Are There Real Benefits To microFormats?

I keep up on developments in web design and semantic data structuring, so when I saw the rss version of, I went and read the whole thing outside of my feed reader. I was hoping the article would clear up a few bothersome questions I’ve got about micro formats, but alas, disappointment.

It’s a decent article on why micro formats should exist. And it’s well written. Except for a couple snafus in the examples, I have no problem with it. But it’s not convincing me.

So I’m writing out my pessimistic but honest questions in hopes of garnering some discussion. I have to admit at the outset that I’m leaning toward using microFormats where applicable, but I’m in no hurry to recode anything to add them. I want more benefit than just the web-cred from other snobby coders who’d recognize that they’re present. I don’t care much for web-cred.

So… why?
I understand what they are: unobtrusive, machine and human readable formats for data that allow organization of information such that it can be intelligently parsed automatically. A block of text that shows an address can be accurately parsed by a computer for city, state, postal code, etc. The semantic seraphim will smile down upon the author. Halos and glory for everyone. yadda2.

I see the merit to that… IF there are systems that capitalize on it. But as far as I know, there aren’t. And in the case of hCard (the address micro format), I don’t see why there should be. I’ll explain.

Google already does a pretty accurate job of parsing out addresses from web sites. If it’s spidered my local pizza place’s web site (heh, ok… I’m surprised they even have one), poof! They’re Google findable, with address and phone number.. Look at the source code on Pizza Bucket’s web page. No hCard. In fact, it’s pretty freaking ugly source code. But Google got it perfectly.

There’s not an address search aspiring web idea that doesn’t have to compete with Google. So they’ll have to pay for the data, or parse the same nasty code Google does. hCards should would make that easier… but they already have to go the extra mile because most addresses on the web don’t use hCard, so it doesn’t matter, does it?
(er, okay… mea culpa: Google probably contracted an address service to get that data instead of parsing the address from the web page itself. But the example still applies.)

What’s in it for me?
Ah, my pessimism shines through. If I had one address block of information to maintain, the geek honor of having used an hCard would be reward enough. But I have about 30 I can think of, and more that I can’t remember. Why should I go update them? They’ve already been found. They’re already available. What value does my company derive from paying me to alter — not how their addresses are shown, but how they’re coded?

I’ve seen the case for good urls made: SEO benefits, semantic benefits, etc. I’ve seen the argument for semantic markup made: Displays well out of style/js browsers, easier to migrate to mobile, etc.
I haven’t seen the case for micro formats effectively argued yet, other than the notion of breaking out of walled gardens. And I like that argument… but nobody will pay for it because there’s no value to it yet.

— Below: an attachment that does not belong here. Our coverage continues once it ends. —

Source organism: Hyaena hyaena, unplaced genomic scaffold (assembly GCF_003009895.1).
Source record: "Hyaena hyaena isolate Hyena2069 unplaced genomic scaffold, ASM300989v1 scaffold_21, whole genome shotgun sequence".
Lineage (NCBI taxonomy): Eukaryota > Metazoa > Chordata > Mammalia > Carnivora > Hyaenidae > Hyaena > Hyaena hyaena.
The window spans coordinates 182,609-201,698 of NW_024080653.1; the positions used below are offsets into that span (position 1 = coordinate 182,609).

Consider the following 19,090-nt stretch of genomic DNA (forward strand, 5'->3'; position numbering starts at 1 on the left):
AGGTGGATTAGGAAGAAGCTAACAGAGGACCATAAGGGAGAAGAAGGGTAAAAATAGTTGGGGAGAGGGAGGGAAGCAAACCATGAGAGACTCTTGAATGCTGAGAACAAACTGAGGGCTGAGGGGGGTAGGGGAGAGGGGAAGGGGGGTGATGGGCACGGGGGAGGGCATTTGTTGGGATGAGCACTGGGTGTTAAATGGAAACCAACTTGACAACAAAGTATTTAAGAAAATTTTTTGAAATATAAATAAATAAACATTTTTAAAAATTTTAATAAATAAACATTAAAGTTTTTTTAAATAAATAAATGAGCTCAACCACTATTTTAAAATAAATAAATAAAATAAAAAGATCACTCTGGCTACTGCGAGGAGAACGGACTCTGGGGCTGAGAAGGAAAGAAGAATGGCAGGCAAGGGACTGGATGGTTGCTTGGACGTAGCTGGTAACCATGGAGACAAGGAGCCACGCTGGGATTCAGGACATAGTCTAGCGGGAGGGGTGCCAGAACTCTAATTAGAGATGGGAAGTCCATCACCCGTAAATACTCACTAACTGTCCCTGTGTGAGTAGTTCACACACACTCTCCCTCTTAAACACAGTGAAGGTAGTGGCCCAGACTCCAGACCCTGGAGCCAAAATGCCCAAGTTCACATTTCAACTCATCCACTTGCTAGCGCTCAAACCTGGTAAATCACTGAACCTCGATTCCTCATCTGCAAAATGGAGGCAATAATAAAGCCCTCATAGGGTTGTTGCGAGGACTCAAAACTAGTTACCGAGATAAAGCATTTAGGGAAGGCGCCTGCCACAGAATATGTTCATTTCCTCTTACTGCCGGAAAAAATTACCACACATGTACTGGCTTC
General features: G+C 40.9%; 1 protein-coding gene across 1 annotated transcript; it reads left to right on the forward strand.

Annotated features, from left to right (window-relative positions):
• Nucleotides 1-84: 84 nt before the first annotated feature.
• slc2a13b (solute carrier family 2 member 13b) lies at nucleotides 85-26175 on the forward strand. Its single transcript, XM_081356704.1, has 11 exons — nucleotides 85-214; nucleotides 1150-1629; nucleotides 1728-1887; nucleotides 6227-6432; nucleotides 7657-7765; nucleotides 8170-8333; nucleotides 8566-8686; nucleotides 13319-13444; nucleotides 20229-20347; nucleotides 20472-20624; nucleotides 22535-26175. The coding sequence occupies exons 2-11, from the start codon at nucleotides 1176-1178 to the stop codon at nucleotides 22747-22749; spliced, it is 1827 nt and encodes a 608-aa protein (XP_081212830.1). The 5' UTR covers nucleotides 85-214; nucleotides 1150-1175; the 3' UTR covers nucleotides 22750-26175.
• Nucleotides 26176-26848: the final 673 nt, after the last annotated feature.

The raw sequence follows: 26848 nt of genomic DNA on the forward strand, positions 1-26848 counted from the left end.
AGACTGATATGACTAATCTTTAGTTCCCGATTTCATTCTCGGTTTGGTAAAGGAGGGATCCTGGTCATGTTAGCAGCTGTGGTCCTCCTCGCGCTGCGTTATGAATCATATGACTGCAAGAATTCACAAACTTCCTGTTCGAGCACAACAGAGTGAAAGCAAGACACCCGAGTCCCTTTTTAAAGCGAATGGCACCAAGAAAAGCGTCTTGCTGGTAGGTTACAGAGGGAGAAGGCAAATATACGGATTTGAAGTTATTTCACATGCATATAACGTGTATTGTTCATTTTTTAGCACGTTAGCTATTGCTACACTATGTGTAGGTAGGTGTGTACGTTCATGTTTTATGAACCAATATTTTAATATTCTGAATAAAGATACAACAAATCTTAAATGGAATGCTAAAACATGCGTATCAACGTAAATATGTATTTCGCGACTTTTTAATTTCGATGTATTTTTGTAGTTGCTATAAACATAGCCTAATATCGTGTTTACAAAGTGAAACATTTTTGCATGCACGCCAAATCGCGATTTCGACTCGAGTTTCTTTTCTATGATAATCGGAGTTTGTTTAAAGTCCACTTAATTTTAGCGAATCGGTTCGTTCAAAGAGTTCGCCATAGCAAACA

Convince me
So I’m a pessimist. And lazy. I don’t want to talk anyone else out of using semantic markup, and if they want to use microFormats, good for them. But I won’t go out of my way until someone can convince me of why I should – I’m perfectly ready to be convinced.

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  1. The benefit on machine-readable html isn’t simply that google would be able to know that something is an address more easily — although that, in and of itself, could be an interesting mashup with google maps. Its that they have the potential to be ported to anything that already supports the standards that already exist. Take hCard. You can easily convert that to a vCard, which means you can import it into your address book. This is currently possible through browser extensions, like Tails Export for Firefox, and existing email software, like Outlook or Thunderbird.

    Tails Export:

  2. In John Allsopp’s article he mentioned a “recent” Digital Web article that I was hoping would focus more on building a case for use of Micro Formats… but he provided no link to it. And I searched Digital Web that day, but couldn’t find such an article.

    Today it’s out: The Big Picture on Microformats. It does a better job than the Vitamin article at making the case I was hoping to find.

    Thanks for your insight, Brad… I’d really not given interoperability enough consideration. My immediate thought was to wonder if there was an “hComment” microformat blogs could agree to that would make it easy to universally search for a single user’s comments.

    The application I have in mind would be to let a single site (say, your own) to aggregate all the comments you’ve made at other sites. Not such a treasure trove in my own case, but imagine you could see all the comments, with links to their discussions, that someone like John Allsopp has made on the topic of MicroFormats.

    The benefit is two-fold: individual users could point at their contributions to discussions elsewhere, and community leaders (e.g. John Allsopp on microformats) could be universally searched or aggregated so their contributions to ongoing, multi-homed discussions on a topic could be used as learning material by someone just coming into it later.

    That’s just about as convincing as I can make myself.

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